LGBTQ+

[OPINION] Becoming the secret

Joshua Labonera
[OPINION] Becoming the secret

Illustration by Guia Abogado

'I lived out the rest of our years together not only as someone who kept his secrets, but also as his biggest secret'

It’s not unusual for a gay man, even in our time, to hide his gender preference. Sure, it’s 2021, but the fear remains for many of us in the LGBTQ+ community. Although many have already come out of the closet and have chosen to live their lives as they please, some still choose to conceal their true selves for reasons that are valid, and somewhat not new.

Many fear rejection from their relatives, who choose to ignore the signs and remain conservative in their views regarding gender and sexuality. Some worry about the acceptance of their peers, both personal and professional, fearing they would be shut away from the lives they currently live. Some are also troubled by what coming out means for their future, especially if they still rely on their families, friends, or peers for support, whether it be financial, emotional, or social.

Coming out is a personal choice. It is something only that person can decide on, from the manner, to the time, to the place, to who to tell first. No one else can make that decision for them nor cite reasons for the same.

And when I said no one else could make someone come out, that includes even their partners. 

I’ve had romantic relationships with people who are not “out.” In the first one, I was a bit of a child. I was out while he was not. Everything was nice; everything was going right. True to my youthful fancies, however, I started feeling the limits of this kind of relationship. I couldn’t post photos of us. I couldn’t tag him online on anything I found funny. I couldn’t hold his hand in public. I couldn’t be seen with him in a way that would make others think we were in a relationship. I had to act straight and simply look like his friend when we encountered anyone he knew in public. My younger self soon became frustrated. 

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Eventually, I pestered him about why he didn’t want to reveal his true self. I was angry, confused, and lonely at the same time. And at first, it frustrated me even more when he told me his reasons, because I felt he didn’t love me enough to take the risk anyway. Back then, I thought too much about how it felt to be tucked away by someone I was proud to have.

Soon enough, however, I realized that perhaps it was me who didn’t love him enough. Why would I force him into making the decision to come out? Was it my choice to begin with? Would I be the one to bear the brunt? Why was I making it about myself? Why was I not listening? These were among the many questions that circled my mind. I realized that it wasn’t that he didn’t love me enough; it’s just that there were things in the real world that couldn’t live up to my fairy tale expectations.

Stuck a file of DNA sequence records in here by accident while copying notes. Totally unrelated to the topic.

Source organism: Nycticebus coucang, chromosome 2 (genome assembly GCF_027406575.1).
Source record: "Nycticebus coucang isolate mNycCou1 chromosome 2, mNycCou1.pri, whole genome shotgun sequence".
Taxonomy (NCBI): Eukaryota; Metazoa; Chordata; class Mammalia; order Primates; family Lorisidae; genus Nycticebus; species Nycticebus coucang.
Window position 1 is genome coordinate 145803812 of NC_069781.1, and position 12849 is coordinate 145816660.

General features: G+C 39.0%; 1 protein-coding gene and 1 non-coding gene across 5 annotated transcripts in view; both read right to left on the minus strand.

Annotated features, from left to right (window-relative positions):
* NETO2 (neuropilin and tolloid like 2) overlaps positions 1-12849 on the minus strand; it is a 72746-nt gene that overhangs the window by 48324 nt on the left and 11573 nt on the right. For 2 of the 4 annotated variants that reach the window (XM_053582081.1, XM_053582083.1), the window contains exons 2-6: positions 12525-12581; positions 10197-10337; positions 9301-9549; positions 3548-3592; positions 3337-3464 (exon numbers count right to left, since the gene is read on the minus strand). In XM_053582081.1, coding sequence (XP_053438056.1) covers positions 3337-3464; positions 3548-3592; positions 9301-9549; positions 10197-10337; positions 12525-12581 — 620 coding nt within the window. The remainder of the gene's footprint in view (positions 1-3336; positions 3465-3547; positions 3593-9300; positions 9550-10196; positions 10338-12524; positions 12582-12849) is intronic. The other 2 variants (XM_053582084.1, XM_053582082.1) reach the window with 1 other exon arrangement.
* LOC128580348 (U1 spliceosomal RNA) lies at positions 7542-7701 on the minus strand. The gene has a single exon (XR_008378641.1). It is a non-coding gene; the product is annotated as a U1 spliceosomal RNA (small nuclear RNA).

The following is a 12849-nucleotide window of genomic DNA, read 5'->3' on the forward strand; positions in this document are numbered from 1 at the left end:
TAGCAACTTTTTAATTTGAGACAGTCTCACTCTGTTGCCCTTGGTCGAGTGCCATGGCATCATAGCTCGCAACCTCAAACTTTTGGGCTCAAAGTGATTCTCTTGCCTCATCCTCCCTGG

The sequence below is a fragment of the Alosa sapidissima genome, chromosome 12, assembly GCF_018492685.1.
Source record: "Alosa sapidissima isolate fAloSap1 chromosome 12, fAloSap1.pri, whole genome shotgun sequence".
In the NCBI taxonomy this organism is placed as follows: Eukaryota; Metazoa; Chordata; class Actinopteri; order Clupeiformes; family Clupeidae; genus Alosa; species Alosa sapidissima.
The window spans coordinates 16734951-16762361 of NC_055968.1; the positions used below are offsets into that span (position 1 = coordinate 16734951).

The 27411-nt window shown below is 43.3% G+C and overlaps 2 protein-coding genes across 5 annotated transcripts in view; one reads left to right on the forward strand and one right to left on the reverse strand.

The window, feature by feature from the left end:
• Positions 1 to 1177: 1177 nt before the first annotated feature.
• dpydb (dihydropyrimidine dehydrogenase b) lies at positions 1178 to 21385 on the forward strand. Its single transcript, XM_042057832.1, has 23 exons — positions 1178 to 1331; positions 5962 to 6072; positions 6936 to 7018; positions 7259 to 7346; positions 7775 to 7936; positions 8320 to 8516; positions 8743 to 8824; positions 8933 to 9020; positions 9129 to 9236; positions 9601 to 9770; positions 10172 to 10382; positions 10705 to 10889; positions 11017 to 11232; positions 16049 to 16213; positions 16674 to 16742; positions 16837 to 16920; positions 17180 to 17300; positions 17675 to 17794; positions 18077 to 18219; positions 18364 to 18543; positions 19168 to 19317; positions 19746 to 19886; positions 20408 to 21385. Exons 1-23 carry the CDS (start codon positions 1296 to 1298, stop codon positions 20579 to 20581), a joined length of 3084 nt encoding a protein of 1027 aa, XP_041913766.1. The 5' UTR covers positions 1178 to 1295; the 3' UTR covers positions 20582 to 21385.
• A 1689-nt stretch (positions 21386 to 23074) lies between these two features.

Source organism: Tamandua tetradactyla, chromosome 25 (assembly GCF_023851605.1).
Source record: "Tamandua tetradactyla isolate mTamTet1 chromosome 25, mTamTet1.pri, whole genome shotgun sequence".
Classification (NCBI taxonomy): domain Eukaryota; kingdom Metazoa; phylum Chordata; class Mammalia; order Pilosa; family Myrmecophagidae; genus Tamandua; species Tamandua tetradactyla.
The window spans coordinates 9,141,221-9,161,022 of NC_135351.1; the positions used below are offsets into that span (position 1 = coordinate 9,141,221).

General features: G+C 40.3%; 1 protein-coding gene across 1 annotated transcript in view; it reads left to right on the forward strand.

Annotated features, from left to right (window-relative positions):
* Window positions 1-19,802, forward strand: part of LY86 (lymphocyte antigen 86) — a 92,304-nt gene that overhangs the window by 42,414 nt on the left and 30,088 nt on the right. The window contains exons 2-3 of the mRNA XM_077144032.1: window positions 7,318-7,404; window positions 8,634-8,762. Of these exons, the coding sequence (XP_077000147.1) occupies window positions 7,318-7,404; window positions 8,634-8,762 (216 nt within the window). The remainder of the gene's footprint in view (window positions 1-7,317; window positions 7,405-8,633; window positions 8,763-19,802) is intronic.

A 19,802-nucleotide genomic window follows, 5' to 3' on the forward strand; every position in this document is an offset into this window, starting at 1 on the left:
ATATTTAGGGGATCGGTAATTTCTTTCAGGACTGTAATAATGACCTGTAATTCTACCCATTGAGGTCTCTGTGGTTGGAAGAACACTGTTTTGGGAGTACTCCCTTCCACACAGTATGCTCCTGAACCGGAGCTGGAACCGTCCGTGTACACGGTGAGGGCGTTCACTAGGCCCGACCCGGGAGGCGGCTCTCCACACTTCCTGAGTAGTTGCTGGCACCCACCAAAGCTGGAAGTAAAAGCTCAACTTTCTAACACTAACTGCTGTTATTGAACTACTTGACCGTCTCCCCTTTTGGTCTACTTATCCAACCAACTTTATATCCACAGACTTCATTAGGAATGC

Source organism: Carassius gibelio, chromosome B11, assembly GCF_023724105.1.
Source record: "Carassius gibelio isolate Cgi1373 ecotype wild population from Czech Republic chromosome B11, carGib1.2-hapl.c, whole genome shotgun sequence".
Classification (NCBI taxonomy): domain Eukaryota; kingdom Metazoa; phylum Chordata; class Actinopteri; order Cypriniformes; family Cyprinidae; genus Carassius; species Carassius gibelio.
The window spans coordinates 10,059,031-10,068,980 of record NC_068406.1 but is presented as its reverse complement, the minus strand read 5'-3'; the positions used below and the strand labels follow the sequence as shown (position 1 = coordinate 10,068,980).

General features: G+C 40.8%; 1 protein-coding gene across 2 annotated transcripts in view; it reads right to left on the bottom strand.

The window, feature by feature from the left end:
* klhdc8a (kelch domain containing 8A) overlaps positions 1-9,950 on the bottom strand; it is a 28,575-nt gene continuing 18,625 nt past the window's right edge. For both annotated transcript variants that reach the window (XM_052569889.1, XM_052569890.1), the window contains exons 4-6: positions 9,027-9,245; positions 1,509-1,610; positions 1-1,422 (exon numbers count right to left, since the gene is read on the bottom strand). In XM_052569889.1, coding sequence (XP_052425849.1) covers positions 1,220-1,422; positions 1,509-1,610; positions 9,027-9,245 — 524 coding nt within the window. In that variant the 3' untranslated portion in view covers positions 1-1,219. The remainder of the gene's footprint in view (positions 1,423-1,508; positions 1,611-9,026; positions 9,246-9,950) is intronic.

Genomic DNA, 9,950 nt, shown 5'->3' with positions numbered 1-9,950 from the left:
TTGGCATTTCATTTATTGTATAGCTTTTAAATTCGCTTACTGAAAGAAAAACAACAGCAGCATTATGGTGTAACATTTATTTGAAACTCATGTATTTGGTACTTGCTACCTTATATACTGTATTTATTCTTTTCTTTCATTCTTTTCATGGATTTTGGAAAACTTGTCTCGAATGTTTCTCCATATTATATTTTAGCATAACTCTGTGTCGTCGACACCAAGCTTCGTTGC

That time, I had this idea that love was connected to letting the world know who you love, and it took a lot of effort to dispel that thought from my mind. My love for my partner helped me grow and become more empathetic to those who weren’t as lucky as I was, as I had come out with the confidence that I’d still be loved, supported, and connected to the people I valued.

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I lived out the rest of our years together not only as someone who kept his secrets, but also as his biggest secret. And instead of finding small ways to convince him to come out, I thought instead of giving him as much support as I could. If his family or friends couldn’t give him the assurance he sought from them, he could be sure that I would have his back, whoever he is and however he chooses to live. If there were fears in his sleep that haunted him, fears of rejection or isolation from the people he held dear, I would be someone he could comfortably sleep beside without that anxiety.

We broke up after four years. But I have no regrets. Although I was in pain for about a year, I knew I had given it my all, and that my experience from those years changed me in a positive way.

I learned that love is not measured by how many people know about your relationship with someone, in the same way that living your authentic self is not measured by whether or not you are an out member of the LGBTQ+ community. There is more to us than just that. – Rappler.com

Joshua L. Labonera is a 27-year-old law student currently in his sophomore year at the San Beda University College of Law Mendiola.